Computer Plumbers

I ran across a BBC piece about people being trained to become computer plumbers. Now it might seem like a little bit of a juxtaposition, we often think of plumbing as ‘low-tech’ and computers being ‘high-tech’, more of that up-down dichotomy I suppose. Of course the reality isn’t much different, people often recruit my help when their computers get their pipes clogged so to speak.

I like the term because most people seem to fundamentally believe they understand plumbing: after all, it’s just things flowing through pipes. Nothing mysterious about that. Compare this to computers, which people seem to treat as systems of vast complexity, never to be understood. An attitude like that tends to make people start randomly clicking things, and then giving up in despair when things don’t work. If one goes with the attitude that things are usually happening for a reason, it’s generally a lot easier to fix things.

On a side note, we don’t learn about computers in computer science. Computer science is called information science or something like it in most other languages, which sounds a lot different. In reality, we primarily learn a funky subset of math, and it just happens that computers have a lot of applications of the funky math. Of course, it’s not that uncommon for computer nerds to gravitate towards things like computer science, so the person in computer science may also happen to have the knowledge to be able to remove whatever Kazaa installed. It’s interesting to note that there are people who are in computer science who have no knowledge about, and little intersest in, computers. Often they are doing management minors (ew).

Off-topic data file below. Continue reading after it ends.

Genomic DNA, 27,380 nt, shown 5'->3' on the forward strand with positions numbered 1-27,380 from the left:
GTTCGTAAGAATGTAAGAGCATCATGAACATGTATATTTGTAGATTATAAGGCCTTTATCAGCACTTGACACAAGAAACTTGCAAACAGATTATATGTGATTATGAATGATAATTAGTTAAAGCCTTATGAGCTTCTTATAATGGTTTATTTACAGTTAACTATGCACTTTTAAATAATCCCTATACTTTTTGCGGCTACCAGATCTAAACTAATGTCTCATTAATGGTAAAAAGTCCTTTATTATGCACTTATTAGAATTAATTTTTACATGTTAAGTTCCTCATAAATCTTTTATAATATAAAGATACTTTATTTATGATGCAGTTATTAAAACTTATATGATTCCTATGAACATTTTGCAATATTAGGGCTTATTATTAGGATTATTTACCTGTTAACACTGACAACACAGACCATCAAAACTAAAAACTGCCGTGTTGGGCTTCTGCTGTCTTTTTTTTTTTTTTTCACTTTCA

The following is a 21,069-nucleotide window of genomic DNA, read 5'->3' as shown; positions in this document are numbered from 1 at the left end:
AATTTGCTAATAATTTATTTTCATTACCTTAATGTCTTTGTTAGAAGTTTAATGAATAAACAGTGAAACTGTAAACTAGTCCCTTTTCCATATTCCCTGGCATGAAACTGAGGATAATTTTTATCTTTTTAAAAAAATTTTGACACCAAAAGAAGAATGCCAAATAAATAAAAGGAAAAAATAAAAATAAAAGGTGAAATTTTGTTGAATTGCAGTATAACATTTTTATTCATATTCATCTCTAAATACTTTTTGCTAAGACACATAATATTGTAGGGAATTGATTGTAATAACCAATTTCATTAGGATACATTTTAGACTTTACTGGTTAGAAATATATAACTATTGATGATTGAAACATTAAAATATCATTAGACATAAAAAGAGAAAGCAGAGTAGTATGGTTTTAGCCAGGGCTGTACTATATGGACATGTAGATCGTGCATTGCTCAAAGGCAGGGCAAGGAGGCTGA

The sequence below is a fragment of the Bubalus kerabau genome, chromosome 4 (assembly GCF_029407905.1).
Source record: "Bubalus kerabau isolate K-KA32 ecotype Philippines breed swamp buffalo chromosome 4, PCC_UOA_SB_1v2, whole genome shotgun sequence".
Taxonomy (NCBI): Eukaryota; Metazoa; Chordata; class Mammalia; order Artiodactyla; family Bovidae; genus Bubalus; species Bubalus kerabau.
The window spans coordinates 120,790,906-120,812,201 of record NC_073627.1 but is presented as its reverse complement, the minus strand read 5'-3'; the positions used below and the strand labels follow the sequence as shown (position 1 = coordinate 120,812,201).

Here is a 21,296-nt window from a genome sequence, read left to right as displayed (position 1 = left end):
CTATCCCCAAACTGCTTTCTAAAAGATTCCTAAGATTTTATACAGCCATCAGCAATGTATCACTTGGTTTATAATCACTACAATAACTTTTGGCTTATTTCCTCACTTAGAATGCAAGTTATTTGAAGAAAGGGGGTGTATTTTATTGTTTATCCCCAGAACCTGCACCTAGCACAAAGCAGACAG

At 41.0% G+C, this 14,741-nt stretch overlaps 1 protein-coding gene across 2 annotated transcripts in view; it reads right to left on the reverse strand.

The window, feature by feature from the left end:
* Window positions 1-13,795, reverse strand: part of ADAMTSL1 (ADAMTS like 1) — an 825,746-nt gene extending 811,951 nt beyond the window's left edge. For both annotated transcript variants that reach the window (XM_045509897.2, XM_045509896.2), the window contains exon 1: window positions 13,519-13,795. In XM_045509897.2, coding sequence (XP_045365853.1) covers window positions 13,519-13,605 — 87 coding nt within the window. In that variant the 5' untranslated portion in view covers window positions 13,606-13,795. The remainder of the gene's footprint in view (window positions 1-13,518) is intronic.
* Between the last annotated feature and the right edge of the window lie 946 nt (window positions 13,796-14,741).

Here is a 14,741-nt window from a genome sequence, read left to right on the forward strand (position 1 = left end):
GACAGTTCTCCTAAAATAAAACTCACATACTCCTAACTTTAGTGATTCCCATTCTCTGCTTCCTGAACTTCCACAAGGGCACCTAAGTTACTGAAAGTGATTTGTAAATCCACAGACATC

So, Computer Science: the mathematical study of theoretical plumbing systems. Knowledge of plumbing not required.

2 Responses to “Computer Plumbers”

  1. Ira says:

    It’s interesting to read your description of computer science. The fact that it is so heavily focused on math is one of the reasons I always turned away from it, despite my interest and skills in computers. What would happen if a new breed of computers came about that didn’t use funky math but instead used some other obscure disipline?

  2. Jean-Sebastien says:

    It’s interesting to note that in french although Computer Science is “Informatique” which is closer to what it is, the science of information, people still associate “Informatique” directly with the computer “ordinateur”.
    I can also say that most people (family, friends and employers) expect a McGill computer science graduate to be very good at upgrading PC hardware, fixing Windows, removing viruses, etc… unfortunately I’ve been deceiving a lot of people :).